1. If your stats are Ivy League quality, don’t overlook less selective schools where the money will be. For students with academic stats and test scores good enough to consider highly selective colleges, they should also look at less celebrated schools, which are likely to offer more financial aid to attract higher caliber students.
2. Fill out the FAFSA. Even if you think your family makes too much money, you should still fill out the FAFSA. Some schools will only offer merit scholarships if a FAFSA (and CSS Profile) has been filled out.
The other reason to fill out the FAFSA, is in the unfortunate case that something happens to the breadwinning parent and family incomes change dramatically.
With a FAFSA on file, schools can more quickly help in this type of situation.
3. They want you BAD! Colleges don’t always make their “institutional priorities” public, so you won’t know if they are trying to recruit more students from a particular part of the country then they have in previous years.
And you won’t know if they are trying to pump up the quality of the debate team.
You could be pleasantly surprised to get extra money from a school because they really want you, and you didn’t realize it.
4. Free money doesn’t come with an interest rate. There are all different types of financial aid, and nowadays some colleges list loans as part of their financial aid package. Loans, unlike grants, do not reduce the cost of college, though loans with below-market interest rates could reduce the cost of borrowing.
5. Aid may not be a four-year promise. Just because aid is offered in the freshman year, doesn’t mean the school will offer it in subsequent years. Don’t be surprised. Ask what will happen in the sophomore through senior years.
6. Tuition doesn’t follow inflation, it leads it. But your scholarships won’t. Tuition seems to increase every year, and in excess of what inflation is. Plan for tuition your student’s senior year to have increased 10% or more from their freshman year. Unfortunately, scholarship and grant money may not increase at the same rate. You may start with a scholarship that covers 33 percent of tuition and wind up with that same scholarship covering only 25 percent of tuition in later years. (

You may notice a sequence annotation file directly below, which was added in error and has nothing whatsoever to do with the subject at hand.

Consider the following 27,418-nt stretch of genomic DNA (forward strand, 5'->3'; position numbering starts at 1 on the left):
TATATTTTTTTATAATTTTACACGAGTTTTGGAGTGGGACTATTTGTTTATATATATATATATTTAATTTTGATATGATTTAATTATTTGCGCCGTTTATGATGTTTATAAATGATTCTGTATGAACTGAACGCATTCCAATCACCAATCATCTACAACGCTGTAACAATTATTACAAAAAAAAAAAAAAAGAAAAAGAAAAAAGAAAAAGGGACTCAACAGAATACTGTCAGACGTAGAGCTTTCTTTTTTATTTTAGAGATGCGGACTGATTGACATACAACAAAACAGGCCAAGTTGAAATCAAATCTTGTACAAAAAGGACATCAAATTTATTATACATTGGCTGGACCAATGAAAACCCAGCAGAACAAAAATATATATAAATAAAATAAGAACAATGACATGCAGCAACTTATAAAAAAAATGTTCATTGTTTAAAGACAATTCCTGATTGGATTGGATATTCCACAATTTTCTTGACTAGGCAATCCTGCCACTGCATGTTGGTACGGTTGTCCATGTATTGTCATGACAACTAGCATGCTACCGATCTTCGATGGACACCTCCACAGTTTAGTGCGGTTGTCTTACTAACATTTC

That doesn’t mean you can’t ask admissions officials about that, and request schools address and possibly provide for that issue.)
7. Negotiation is a dirty word, but it works. Tuition and other costs are printed in brochures and posted on websites, but they are not carved in stone. Let a college know if you have other offers; try to negotiate a better deal. Colleges are particularly receptive if you have an offer from a very comparable school.
For example, many selective colleges will match a financial aid package from another selective school. Bottom line is it can’t hurt to ask.
8. Control the controllable – make the deadlines! There so much in the college admissions process that families feel they can’t control – colleges determine what tests they want, essay questions, early decision/action options, institutional priorities, and more. The one thing families can make sure they can control is meeting deadlines. So when you miss a deadline, don’t count on colleges being understanding.
9. Be safe, not sorry. File a new FAFSA every year, especially if family finances drop. Family financial situations can change year to year, and sometimes dramatically (a sudden health issue, loss of job, etc.). It’s always best to fill out the FAFSA every year. Schools don’t use old FAFSAs to continue to offer aid. Each year starts anew and families must fill out the FAFSA for every year they want to be considered for aid.
A college education will be expensive but maybe less so if students and their families are willing to play the game.
Tuition is like airline ticket pricing, everyone on the plane is paying a different price, depending on lots of different factors – business traveler, last-minute purchase, decreased route demand, etc.
Tuition and financial aid is a similar game.
Do your best to be educated on the rules and what you can do about them.
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